Autumn afternoon

As a pedestrian, I like to take advantage of the auto road up Pack Monadnock in Miller State Park during off-hours, when the gate is closed to auto traffic. Sometimes I’d just rather reach the summit on smooth pavement instead of using the trails in the woods. I recently made the trip as late afternoon was shading into evening.

Miller State Park auto road (Pack Monadnock), late October. Photos by Ellen Kolb.

The road’s uphill grade gave me a bit of a workout, even at my modest pace. I’m discovering that a pair of trekking poles can be helpful to me no matter how smooth the terrain. My poles and I made it to the picnic area at the summit about 35 minutes after leaving the parking lot, covering a bit under a mile and a half of road with 700 feet of elevation gain.

Mount Monadnock seen from Pack Monadnock

Gold and bronze leaves caught the setting sun and made the woods glow.

The Boston skyline was lost in haze, except for one of the Back Bay skyscrapers situated at just the right angle to reflect the sun’s rays. It was probably the glassy Hancock building, which I know has a different name now – but it will always be the Hancock building to me.

Mount Monadnock – the Grand Monadnock – is only a few miles away. The view of it from the picnic area at the summit of Pack Monadnock is almost clich├ęd; everyone takes a photo from the same spot. I’m no exception. The colors of the sky vary with the season and the time of day. Sometimes the view is hazy and sometimes it’s crystal clear. However many pictures I’ve taken there, no two are identical.

New Hampshire historical marker number 270, Miller State Park, Pack Monadnock summit

I love finding historical markers on my walks, and there’s a new one atop Pack Monadnock in honor of Miller State Park. Almost all of the New Hampshire markers are placed along state highways, but this one rated a special spot. Route 101 gets you to the park, but you’ll have to drive or hike to the summit to see the marker.

I got to the park too late in the day to join the autumn raptor migration count that takes place on Pack Monadnock daily, sponsored by New Hampshire Audubon and the Harris Center in Hancock. It’s a fascinating event that’s definitely worth checking out if you’re in the area this time of year. Bring the kids!

The park’s $4 admission fee is a bargain. I put my donation in an envelope and dropped it in the iron ranger, which is a donation box visitors can use when there’s no attendant on duty. For visits during the park’s regular hours, I advise checking the New Hampshire State Parks website first; reservations might be advisable on busy days.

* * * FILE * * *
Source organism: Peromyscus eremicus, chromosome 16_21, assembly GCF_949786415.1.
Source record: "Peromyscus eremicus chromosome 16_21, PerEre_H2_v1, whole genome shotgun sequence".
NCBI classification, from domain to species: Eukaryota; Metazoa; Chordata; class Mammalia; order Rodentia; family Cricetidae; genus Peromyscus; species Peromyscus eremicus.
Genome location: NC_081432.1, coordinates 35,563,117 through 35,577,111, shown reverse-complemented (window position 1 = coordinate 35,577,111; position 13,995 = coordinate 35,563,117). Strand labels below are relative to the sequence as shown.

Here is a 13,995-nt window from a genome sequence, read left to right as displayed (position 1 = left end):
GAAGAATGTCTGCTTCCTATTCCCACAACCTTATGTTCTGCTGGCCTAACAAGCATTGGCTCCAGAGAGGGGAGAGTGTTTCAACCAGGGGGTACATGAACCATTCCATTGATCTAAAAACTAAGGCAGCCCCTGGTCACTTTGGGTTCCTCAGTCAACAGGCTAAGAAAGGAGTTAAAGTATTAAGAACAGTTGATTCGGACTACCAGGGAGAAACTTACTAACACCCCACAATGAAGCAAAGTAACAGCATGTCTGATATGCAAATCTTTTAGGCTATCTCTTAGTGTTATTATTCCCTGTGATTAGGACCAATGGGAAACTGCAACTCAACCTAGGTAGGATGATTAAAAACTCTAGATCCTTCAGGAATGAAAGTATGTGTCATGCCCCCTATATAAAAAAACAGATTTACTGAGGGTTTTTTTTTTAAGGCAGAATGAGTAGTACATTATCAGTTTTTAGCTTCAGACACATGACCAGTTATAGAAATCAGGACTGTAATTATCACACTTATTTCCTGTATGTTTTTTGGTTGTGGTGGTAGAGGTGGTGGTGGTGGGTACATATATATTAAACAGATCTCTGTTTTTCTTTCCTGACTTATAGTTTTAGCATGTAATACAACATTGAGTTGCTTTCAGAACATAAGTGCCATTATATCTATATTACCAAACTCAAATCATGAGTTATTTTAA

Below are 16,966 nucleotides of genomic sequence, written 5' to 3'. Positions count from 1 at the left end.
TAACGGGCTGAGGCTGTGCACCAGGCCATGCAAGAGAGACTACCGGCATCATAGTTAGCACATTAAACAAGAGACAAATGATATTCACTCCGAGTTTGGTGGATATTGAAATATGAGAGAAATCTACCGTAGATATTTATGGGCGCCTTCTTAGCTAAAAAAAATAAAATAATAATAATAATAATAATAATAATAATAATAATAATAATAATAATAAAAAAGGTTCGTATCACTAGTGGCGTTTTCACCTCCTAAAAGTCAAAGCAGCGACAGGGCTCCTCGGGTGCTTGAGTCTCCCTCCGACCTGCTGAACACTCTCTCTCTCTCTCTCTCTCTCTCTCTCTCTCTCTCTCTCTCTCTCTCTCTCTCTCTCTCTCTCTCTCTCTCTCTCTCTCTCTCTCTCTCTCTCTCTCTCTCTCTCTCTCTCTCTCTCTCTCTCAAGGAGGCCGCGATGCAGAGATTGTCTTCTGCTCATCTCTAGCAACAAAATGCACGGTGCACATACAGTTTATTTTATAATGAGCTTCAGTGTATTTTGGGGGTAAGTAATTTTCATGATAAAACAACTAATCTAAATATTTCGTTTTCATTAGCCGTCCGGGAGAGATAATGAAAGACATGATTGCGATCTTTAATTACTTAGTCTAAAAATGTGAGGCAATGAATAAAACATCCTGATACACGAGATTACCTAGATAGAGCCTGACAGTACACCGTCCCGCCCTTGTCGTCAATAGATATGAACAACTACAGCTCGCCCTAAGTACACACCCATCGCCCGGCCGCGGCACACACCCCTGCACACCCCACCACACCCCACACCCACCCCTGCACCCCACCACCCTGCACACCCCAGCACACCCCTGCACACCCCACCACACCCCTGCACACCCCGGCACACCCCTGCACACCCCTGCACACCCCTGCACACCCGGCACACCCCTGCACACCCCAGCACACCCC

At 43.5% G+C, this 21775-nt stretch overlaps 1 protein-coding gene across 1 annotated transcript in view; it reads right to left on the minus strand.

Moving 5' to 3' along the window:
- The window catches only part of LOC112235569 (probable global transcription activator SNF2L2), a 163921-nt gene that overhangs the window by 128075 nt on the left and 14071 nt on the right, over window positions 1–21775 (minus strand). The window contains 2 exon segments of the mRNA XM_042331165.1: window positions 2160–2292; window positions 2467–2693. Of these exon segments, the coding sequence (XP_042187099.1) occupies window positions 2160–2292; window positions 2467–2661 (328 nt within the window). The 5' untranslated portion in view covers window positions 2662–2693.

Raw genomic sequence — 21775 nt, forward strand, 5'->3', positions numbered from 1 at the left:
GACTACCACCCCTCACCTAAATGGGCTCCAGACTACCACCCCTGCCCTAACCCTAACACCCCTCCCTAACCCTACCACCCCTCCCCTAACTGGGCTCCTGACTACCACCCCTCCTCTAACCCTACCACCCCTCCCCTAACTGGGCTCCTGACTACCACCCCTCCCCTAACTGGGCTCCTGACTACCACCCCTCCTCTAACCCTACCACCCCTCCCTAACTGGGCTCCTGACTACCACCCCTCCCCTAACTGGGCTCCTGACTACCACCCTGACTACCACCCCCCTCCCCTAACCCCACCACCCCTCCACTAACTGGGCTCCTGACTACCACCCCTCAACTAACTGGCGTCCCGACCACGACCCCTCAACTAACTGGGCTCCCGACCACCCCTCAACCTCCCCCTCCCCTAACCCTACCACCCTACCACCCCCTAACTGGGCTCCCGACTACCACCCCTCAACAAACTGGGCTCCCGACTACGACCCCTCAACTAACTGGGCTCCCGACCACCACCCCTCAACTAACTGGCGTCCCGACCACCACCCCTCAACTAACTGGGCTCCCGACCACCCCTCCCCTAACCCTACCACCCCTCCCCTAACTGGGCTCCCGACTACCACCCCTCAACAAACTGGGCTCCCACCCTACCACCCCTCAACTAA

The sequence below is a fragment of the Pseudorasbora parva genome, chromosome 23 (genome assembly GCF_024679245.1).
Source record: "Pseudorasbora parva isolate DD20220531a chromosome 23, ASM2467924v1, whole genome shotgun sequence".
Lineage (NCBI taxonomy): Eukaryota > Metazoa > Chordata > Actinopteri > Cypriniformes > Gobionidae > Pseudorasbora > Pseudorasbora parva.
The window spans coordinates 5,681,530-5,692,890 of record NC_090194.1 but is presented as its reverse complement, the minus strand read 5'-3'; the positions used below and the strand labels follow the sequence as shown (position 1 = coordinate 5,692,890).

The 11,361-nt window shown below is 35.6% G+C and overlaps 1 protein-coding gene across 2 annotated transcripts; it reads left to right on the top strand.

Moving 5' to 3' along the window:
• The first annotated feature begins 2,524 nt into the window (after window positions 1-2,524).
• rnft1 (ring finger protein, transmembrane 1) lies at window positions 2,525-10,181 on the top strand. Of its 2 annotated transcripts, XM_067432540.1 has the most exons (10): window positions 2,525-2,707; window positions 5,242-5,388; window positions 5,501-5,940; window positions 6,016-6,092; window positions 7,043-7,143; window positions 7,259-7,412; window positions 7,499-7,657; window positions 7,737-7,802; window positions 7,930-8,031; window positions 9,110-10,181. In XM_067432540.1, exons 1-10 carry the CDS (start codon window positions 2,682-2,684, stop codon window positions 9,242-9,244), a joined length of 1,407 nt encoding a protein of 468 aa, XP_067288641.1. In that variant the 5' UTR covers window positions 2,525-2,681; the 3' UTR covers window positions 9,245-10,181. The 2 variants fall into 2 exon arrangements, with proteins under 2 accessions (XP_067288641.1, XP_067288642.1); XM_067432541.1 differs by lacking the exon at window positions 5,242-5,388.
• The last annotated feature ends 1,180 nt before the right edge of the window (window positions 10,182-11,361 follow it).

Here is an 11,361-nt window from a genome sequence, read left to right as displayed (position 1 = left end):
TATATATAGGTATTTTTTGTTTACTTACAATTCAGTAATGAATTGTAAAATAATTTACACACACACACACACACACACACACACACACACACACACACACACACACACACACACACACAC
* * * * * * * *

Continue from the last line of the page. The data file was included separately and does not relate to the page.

Several of the state parks have auto roads to featured vistas, and they each make for a pleasant drive. My favorite way to enjoy those roads, though, is on foot in the early morning or late afternoon, when the gate is closed and there are no cars around. Autumn with its moderate weather is prime time for a visit.

Construction this spring at Miller State Park

A favorite tactic of mine for enjoying Pack Monadnock without crowds is going to Miller State Park midweek. That option will be on hold for awhile this spring, as major work on utility infrastructure in the park will begin in April. Read on the New Hampshire State Parks website about the project and its schedule.

Access to trails and the auto road will be limited at various times.

I won’t complain much about the inconvenience. As a southern New Hampshire resident, I benefit from assorted utilities and modes of communication whose infrastructure needs to be set up on hills. At the same time, I appreciate the fact that such set-ups are subject to public hearings and environmental considerations.

It’s a good idea to check out the state parks website before heading to any state park. A few are retaining a reservation system for parking, first established to manage last year’s COVID crowds. A few miles away from Miller and Pack Monadnock, Monadnock State Park requires a reservation AND a $15 parking fee (ouch!), which covers up to 6 people per vehicle. Know before you go.

Wapack Trail sign, mountain, New Hampshire
View of Mt. Monadnock from Pack Monadnock in Miller State Park. Ellen Kolb photo.

Gifts from August

While a couple of my local recreational areas have been closed due to the too-much-love phenomenon (complicated by the no-sense-of-stewardship phenomenon), I am still getting out for good walks. August started out hot and hazy. It’s going out with hints of fall: fresh breezes, low humidity.

Pack Monadnock

On the one and only hilly hike I tried recently, Pack Monadnock via the Marion Davis Trail, I slipped on a bit of wet ledge and fell on my best-padded feature. I’ll have the bruise for another couple of weeks. It was worth it, just to be back on Pack. Even on a hazy day with a noisy storm approaching – which is what had me zipping downhill too quickly – Pack Monadnock makes for a nice hike.

View of Mount Monadnock from Pack Monadnock with Wapack Trail sign
The view of Monadnock from Pack Monadnock is unimpressive in summer haze. All photos by Ellen Kolb.